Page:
Eve is the first woman created by God. According to the second chapter of Genesis, Eve was created by God (Yahweh) by taking her from the rib of Adam, to be Adam's companion. However, she is also widely regarded as the "Woman of Sin" for succumbing the Devil's temptation in the form of a serpent into eating the forbidden fruit from the Tree of the Knowledge of Good and Evil. She shares the fruit with Adam, and as a result the first humans are expelled from the Garden of Eden. Usually it is shown to be Eve's fault in the traditional teachings.
In Islamic teachings, Eve is not named in the Qu'ran but referred to as Hawaa, and was tempted by a possible Shaytan, who reached the Garden by hiding under a peacocks feathers, and reached Eve by transferring to a serpents mouth.
From there, he tempted Eve with false promises of what the fruit would do to benefit her and Adam. Eve was willing to talk to the serpent and respond to the creature's cynicism by repeating God's prohibition from the tree. The serpent directly disputes God's command. Eve then shared the fruit to Adam and after being questioned by God, Adam pointed towards Eve as the culprit, God then challenges the woman to explain herself, who blames the serpent, who is cursed to crawl on its belly, so losing its limbs.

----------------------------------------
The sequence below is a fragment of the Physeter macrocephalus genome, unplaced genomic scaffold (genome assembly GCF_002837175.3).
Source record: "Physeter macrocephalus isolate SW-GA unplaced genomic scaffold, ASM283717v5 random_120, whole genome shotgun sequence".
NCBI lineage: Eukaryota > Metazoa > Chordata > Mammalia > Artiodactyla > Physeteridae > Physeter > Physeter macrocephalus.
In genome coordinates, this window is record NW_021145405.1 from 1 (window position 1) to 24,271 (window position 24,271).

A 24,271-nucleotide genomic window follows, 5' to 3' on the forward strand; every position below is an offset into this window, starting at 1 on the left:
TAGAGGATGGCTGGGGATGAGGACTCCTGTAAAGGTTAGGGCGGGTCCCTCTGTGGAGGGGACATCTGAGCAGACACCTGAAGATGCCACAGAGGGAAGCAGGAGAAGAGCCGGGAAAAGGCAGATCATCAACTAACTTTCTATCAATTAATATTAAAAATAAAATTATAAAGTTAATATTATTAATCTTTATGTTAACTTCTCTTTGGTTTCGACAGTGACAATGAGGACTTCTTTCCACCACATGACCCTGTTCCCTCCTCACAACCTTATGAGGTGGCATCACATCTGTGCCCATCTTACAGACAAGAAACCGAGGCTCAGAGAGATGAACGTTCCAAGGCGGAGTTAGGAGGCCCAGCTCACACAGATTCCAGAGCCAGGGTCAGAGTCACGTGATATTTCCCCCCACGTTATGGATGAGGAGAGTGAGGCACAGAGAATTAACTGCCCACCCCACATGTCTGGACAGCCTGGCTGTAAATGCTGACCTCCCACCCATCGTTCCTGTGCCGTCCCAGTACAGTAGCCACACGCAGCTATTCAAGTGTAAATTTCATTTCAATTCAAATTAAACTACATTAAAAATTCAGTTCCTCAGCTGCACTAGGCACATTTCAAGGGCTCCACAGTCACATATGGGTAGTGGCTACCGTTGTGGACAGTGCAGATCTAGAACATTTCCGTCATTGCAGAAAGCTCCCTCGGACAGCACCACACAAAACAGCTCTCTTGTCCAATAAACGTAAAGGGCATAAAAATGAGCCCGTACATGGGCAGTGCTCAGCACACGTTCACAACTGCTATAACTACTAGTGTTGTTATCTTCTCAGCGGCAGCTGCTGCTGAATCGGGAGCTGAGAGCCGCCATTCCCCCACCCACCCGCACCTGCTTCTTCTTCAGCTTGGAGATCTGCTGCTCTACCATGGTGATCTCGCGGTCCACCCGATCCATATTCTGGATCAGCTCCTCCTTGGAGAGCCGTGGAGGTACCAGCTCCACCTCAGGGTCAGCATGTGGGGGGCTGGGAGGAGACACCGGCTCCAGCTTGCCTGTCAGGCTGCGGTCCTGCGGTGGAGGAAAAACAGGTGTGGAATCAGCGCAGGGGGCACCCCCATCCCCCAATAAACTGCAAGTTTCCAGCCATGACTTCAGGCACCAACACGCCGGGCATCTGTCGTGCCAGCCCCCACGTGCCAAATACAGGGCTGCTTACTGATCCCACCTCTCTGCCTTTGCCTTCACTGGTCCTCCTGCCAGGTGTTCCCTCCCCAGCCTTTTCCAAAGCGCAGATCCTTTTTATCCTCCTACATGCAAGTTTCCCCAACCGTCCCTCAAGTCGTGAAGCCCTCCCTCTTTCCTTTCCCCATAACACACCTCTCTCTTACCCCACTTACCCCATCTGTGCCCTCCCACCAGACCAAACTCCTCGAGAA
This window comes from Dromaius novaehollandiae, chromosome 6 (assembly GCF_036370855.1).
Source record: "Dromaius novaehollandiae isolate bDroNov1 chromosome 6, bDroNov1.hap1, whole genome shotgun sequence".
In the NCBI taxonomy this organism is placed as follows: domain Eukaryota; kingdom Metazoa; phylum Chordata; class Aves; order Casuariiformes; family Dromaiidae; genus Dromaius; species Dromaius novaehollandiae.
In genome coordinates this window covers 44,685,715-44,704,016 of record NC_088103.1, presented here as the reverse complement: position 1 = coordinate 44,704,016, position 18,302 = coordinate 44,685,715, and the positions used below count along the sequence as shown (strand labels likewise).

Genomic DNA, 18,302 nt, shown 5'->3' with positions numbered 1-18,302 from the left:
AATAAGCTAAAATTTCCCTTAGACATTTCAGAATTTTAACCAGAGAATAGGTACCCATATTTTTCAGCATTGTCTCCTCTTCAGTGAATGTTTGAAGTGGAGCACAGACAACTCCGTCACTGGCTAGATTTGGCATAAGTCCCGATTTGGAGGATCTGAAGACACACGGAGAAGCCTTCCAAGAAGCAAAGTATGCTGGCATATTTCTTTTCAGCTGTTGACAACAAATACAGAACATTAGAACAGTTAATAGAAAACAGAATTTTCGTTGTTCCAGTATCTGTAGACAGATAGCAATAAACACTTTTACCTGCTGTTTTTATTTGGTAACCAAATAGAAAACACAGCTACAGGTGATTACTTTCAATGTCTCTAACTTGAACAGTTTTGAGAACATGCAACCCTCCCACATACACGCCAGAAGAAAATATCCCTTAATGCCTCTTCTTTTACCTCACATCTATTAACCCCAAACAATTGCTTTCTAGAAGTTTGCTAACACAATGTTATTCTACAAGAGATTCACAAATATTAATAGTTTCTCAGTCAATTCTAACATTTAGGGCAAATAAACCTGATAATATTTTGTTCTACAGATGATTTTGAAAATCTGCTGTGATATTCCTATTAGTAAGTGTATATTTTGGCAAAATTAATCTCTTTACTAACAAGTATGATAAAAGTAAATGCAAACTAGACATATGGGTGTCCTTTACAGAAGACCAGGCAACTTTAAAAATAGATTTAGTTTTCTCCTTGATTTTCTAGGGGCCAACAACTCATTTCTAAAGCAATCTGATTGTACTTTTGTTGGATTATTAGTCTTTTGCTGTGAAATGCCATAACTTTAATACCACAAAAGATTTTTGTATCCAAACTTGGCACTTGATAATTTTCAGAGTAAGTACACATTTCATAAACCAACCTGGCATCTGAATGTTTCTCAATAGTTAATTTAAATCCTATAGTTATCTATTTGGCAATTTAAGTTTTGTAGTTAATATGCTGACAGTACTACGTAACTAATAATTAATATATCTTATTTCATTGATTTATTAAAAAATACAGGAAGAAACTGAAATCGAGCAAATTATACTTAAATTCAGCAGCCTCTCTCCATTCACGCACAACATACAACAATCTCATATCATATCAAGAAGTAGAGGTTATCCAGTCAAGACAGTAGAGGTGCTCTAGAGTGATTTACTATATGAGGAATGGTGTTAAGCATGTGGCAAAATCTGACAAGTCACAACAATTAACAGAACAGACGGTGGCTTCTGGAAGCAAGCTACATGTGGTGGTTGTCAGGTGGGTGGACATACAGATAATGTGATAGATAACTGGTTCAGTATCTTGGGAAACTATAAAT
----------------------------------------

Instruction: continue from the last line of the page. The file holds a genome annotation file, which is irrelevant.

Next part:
Divine pronouncement of three judgments are then laid against all culprits. A judgement oracle and the nature of the crime is first laid upon the serpent, then Eve, and finally Adam. After the serpent is cursed by God, the woman receives a penalty that impacts two primary roles: childbearing and her subservient relationship to her husband. Adam's penalty thus follows. Both begged for forgiveness, which was given to them.
For her share in the transgression, Eve, and womankind after her, is sentenced to a life of sorrow and travail in childbirth, and to be under the power of her husband. Adam and Eve had two sons, Cain and Abel, the first a tiller of the ground, the second a keeper of sheep. After the death of Abel, Eve gave birth to a third son, Seth, from whom Noah, and thus the whole of modern humanity, is descended. It is said that Eve had sons and daughters beyond just Cain, Abel, and Seth. Furthermore, possibly as a result of eating the Forbidden Fruit, Eve was cursed with immortality and thus was forced to wander the Earth and never aging.